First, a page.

10 ways to protect your children in the car
March 7, 2017 at midnight
In addition to keeping your baby safe inside your home, it's also important to take correct care of them while traveling. Here are ten tips to keep your child safe in the car:
- Choose the right seat: Purchase a seat based on your baby's height, weight, and age. The American Academy of Pediatrics recommends rear-facing seats for children up to two years of age. Invest in a first-hand seat since used seats that seem fine may still have internal structural damage that is not visible. Pick a seat that comes with two-piece retainer clips which toddlers cannot unbuckle easily. The seat should fit comfortably in your car, and come with clear instructions to make installation easy.
- Buckles: According to Centre for Disease Control statistics, 34% of children under 12 who died in car crashes in 2014 were not buckled-up. Ensure your child is buckled up. The strap should be tight enough so that you are not able to pinch the fabric.
- Most seats come with three shoulder strap levels, ensure that you use the right one. The retainer clip should be at the shoulder level so that it can hold the harness in place. For rear-facing children, the shoulder straps should start slightly below their shoulders. If the straps are way below the shoulders, they may slip off. Seats should be reclined at an angle of about 45 degrees so that the child's head and chin rest safely and their airways are open. Harness the seat properly; otherwise, it might come undone during the journey.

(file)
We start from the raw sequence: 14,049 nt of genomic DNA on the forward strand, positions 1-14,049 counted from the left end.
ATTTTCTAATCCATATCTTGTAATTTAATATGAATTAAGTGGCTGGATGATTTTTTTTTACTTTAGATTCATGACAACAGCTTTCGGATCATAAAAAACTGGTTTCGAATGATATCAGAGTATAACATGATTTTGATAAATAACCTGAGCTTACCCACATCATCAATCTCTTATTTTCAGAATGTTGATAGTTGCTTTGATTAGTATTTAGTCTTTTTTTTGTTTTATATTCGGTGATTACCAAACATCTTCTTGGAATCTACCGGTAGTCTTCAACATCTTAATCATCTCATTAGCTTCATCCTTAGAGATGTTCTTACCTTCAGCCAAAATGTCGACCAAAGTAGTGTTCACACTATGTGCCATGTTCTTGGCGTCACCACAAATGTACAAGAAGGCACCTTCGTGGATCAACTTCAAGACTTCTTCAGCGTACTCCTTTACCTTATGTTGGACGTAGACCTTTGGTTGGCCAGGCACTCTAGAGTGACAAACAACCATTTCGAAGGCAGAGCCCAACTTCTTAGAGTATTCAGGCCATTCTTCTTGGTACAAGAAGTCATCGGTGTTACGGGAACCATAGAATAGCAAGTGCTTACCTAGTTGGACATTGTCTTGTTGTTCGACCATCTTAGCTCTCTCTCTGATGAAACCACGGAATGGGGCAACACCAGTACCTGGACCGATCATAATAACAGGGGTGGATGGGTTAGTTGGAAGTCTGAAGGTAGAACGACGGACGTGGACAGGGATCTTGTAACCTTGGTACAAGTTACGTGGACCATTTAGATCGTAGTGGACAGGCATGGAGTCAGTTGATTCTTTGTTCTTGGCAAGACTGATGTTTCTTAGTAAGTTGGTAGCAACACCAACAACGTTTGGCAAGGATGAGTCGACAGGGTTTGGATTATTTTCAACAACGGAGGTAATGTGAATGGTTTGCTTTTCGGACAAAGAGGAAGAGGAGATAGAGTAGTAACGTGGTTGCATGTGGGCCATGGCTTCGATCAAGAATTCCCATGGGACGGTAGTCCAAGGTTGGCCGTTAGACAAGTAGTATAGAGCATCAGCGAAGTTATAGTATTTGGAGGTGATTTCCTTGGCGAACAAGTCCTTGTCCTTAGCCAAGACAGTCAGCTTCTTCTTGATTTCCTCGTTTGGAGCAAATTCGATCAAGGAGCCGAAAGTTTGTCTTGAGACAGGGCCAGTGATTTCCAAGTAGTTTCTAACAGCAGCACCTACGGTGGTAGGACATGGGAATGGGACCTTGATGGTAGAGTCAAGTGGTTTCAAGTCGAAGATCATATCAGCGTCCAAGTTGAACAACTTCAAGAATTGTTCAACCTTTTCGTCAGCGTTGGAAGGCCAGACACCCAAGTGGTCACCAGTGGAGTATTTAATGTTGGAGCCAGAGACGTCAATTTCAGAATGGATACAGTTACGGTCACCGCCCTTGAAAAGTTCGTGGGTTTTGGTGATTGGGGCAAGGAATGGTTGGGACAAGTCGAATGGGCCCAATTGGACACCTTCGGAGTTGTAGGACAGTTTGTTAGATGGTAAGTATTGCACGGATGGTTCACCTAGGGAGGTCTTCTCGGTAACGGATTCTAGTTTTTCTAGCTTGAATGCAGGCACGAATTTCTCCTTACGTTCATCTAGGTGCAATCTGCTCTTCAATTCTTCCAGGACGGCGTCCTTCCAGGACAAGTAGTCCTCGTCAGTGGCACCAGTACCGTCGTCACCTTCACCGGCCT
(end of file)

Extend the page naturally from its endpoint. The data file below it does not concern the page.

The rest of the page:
- Warm clothes: In winter, extra layers of clothing will make it difficult to buckle your child in properly. It is advisable to put a blanket on the baby to keep it warm, rather than dressing them up in coats.
- Safest spot: The CDC recommends that children under 12 should ride in the back seat. The middle seat in the back is the safest spot in the car for your child. Don't seat your child in the passenger seat since an inflated airbag can cause fatal injury.
- Booster seat: Experts suggest moving your child to a booster seat only after they turn four, or if they become too big for their seats. Booster seats should be used till the child turns 12, or grows to 4 feet 9 inches.
- Crying children: Do not divide your attention between driving and caring for the child. If your child needs attention, pull over where it's safe.
- Mirror to watch your child: Install a mirror in the front and adjust it so that it allows you to check on your child at a glance, without really taking your eyes off the traffic.
- Leaving your child in the car: Between 1990 and 2015, 755 children died of heat strokes in locked cars. The temperature in a locked car can increase by 30-40 degrees in an hour, and 75% of this increase happens within the first five minutes. Temperatures over 104 degrees Fahrenheit can be fatal for a baby.
- Even if you are running a quick errand, it is best to take your baby with you. With the infant out of sight in the back seat, parents may sometimes forget about it. Don't!
- ￼￼￼￼￼Hygiene: A seat covered in absorbent material will keep your child comfortable. Safety experts also say that washing harnesses and straps can damage the material. If they get dirty, they should be replaced, not washed.
- Safety kits: Always keep a first aid kit in your car. It's also wise to carry some emergency refreshment. A flashlight, candle, matches, as well as extra clothing (particularly when it's cold), are recommended. A functional spare tire is mission critical. Never skimp on safety!